- Open the Settings app. You should see Profile Downloaded at the top of the main screen—tap this. If you can’t see it, go to General > VPN and Device Management and tap on the iOS 16 beta profile there.
- Tap Install in the top-right to install the iOS 16 beta profile.
- Read the developer consent form and (assuming you’re happy with the terms) give your consent.
- Restart your iPhone.
- Now go to Settings > General > Software Update, where you should see the iOS 16 beta is available. Tap Download and Install.
- Wait for your iPhone to finish downloading the update, then tap Install when prompted.
And if everything has worked the way it should, your iPhone will now be running the iOS 16 beta.
Can I get the developer beta if I’m not a developer?
If you’re not a developer, but you want to install the developer beta anyway, this is possible. Just be warned that this goes against Apple’s terms and conditions and needless to say will completely rule out any warranty assistance if things go wrong.
You’ll need to find and download a copy of the iOS 16 beta profile on a non-Apple site. Google is your friend here.
Once you’ve downloaded the profile, install the beta using the same method listed above. You can jump to step 3.
What’s a beta?
Betas are pre-release testing versions. Every iOS update goes through the beta phase before it’s officially launched, from small tweaks such as 15.5.1 to the full-version game-changers like iOS 16.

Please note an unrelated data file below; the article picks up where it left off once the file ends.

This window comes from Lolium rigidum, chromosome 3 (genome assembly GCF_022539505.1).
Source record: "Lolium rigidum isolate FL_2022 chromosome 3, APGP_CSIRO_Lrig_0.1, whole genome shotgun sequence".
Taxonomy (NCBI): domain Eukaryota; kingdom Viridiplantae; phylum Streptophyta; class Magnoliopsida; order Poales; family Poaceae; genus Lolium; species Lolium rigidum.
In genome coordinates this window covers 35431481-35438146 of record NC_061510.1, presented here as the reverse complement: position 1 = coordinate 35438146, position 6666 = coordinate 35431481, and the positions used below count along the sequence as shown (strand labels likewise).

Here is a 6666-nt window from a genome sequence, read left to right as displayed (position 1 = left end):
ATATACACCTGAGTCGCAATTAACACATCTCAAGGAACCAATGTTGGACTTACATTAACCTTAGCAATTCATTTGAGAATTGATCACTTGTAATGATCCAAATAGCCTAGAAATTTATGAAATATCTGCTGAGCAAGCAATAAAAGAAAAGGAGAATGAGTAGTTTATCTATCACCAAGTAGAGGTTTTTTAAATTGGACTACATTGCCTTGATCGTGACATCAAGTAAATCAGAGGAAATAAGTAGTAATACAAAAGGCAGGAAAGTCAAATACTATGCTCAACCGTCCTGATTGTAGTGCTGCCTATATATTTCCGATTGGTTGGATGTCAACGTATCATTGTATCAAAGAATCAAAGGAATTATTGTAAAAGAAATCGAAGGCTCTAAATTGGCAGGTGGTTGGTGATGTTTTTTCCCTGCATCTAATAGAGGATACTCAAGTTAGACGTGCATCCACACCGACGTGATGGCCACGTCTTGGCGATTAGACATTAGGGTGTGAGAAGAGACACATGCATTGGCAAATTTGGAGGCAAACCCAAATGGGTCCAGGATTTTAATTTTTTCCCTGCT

There are developer betas (for registered software developers only), and public betas (for anyone who’s keen). Both types go through multiple versions—probably half a dozen—before a major launch.
Risks and precautions
Note first of all that betas are test versions of upcoming software. They are by definition unfinished, and while they should include most or all of the features in the finished product, there will be cosmetic differences and, inevitably, some glitches and problems that will need to be fixed. The glitches and problems are why Apple bothers to beta-test iOS in the first place.
In other words, don’t expect a perfect user experience. In particular, don’t expect existing apps (including ones that you may rely on) to work perfectly with the new version. In extreme cases you may even find that your device is bricked by the beta, and cannot be used until the next beta comes along and hopefully fixes the problem. It’s not uncommon for early beta software to exhibit problems like excessive battery drain, too.
The closer we get to the final launch of iOS 16, the more polished and feature-complete we can expect the available betas to become. The counter to that, of course, is there will less time left to wait for the official launch, so you won’t be gaining so much by installing a beta.
Assuming you decide to go ahead, we can’t stress enough how important it is to back up your iPhone before you install an iOS beta, or better still, use a secondary device rather than your main iPhone. You won’t lose everything if something goes wrong while the beta is installing, and you’ll be able to go back to the last version should you find that you don’t like the new software after all, or that it’s too buggy.